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MIT Professor Hermann Haus dies at 77; Was pioneer in optical communications

Hermann Haus
Hermann Haus

Hermann Anton Haus, an Institute Professor at the Massachusetts Institute of Technology and one of the world's leading authorities on optical communications, died Wednesday night, May 21.

Haus suffered a heart attack after arriving home in Lexington from his regular, 15-mile commute by bicycle from MIT in Cambridge. He was 77 years old.

Haus led research and taught at MIT for nearly a half-century, and inspired generations of new thinkers in a field that led to successive revolutions in communications. He received the National Medal of Science from President Clinton in 1995 for his research and his teaching, and was one of the few engineers in the country to become a member of both the National Academy of Engineering and the National Academy of Sciences.

"Hermann Haus was one of the great scientist-engineers who helped to define MIT," MIT President Charles M. Vest said. "His pathbreaking work in quantum optics spanned from basic physics to engineering systems. He was a warm and inspiring teacher and colleague."

Haus was born in Ljubljana, Slovenia, in the former Yugoslavia, on Aug. 8, 1925. His mother was Helene Hynek. His father, Otto Maximilian, was a doctor and tuberculosis specialist. Haus' grandfather, Anton von Haus, was the commander-in-chief of the Austro-Hungarian naval fleet under Emperor Franz Joseph during World War I.

Haus studied Latin and Greek at the Classic Gymnasium in Ljubljana as well as French and Serbian, but his Austrian family spoke German at home. When Tito's Communist-backed forces expelled the German-speaking population shortly after the end of World War II, Haus and his mother were taken from their home in the middle of the night of Dec. 17, 1945, and shipped by rail to Austria with other refugees.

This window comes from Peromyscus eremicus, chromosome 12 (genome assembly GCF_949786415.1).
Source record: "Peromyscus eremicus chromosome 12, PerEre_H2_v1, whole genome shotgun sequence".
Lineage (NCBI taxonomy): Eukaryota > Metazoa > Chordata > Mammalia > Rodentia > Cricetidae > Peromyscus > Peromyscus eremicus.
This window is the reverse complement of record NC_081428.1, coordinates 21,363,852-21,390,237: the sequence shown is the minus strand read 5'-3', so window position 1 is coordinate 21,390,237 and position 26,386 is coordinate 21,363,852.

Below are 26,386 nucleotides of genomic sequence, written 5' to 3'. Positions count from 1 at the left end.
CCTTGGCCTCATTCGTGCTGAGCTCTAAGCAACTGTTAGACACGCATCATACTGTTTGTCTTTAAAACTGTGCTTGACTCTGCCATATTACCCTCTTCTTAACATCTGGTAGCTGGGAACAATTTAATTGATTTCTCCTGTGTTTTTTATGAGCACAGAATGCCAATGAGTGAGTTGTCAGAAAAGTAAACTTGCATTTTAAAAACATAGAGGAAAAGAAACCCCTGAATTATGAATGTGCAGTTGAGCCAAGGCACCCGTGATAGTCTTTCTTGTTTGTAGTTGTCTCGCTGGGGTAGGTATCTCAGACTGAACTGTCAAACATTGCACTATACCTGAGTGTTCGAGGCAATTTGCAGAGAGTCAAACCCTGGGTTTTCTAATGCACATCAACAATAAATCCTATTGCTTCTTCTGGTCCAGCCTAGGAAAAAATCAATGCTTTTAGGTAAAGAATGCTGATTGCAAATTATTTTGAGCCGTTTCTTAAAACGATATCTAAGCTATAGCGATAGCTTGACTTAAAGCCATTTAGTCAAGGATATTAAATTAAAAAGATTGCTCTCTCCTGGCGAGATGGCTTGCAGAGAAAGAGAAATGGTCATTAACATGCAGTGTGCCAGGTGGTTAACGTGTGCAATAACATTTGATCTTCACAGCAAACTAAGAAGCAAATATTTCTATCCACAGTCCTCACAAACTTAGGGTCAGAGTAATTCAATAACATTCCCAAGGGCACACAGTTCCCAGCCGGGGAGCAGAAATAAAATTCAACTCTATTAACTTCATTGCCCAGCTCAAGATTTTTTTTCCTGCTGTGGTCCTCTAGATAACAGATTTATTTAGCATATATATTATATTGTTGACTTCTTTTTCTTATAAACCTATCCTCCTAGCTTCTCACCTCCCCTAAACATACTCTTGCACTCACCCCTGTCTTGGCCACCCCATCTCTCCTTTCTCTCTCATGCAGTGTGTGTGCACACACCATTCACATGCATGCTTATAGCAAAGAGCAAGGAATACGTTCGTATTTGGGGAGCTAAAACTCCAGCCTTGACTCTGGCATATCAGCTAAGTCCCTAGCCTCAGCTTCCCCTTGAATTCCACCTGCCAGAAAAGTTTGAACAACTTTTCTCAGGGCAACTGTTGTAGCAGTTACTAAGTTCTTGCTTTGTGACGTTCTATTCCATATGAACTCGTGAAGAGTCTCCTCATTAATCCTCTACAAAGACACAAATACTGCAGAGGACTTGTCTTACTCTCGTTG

The experience of the Communist takeover of Slovenia left Haus with two formative experiences. Conscripted to work in a factory as a machinist while still in his teens, he became fascinated with electricity and its properties, which eventually led to his career in electrical engineering. He would later recall that he met a chemist on the refugee train who had lost a lifetime's worth of notes. At that point he said he realized that "all that you can ever take with you are the equations that you have in your head," inspiring his love for the elegant simplicity of quantum mechanics.

Once relocated in Austria, Haus studied at the Technical University of Graz and the University of Vienna. Knowing that opportunities were limited, he wrote a letter to General Mark Clark, who had been the post-war commander of U.S. forces in Austria, seeking to study in the U.S. He came to the U.S. in 1948, and earned his B.S. from Union College in 1949 and the M.S. in electrical engineering from Rensselaer Polytechnic Institute in 1951.

Haus received the Sc.D. from MIT in 1954, the same year he joined the faculty as an assistant professor. He became an associate professor in 1958 and a full professor in 1962. He was named an Institute Professor in 1986.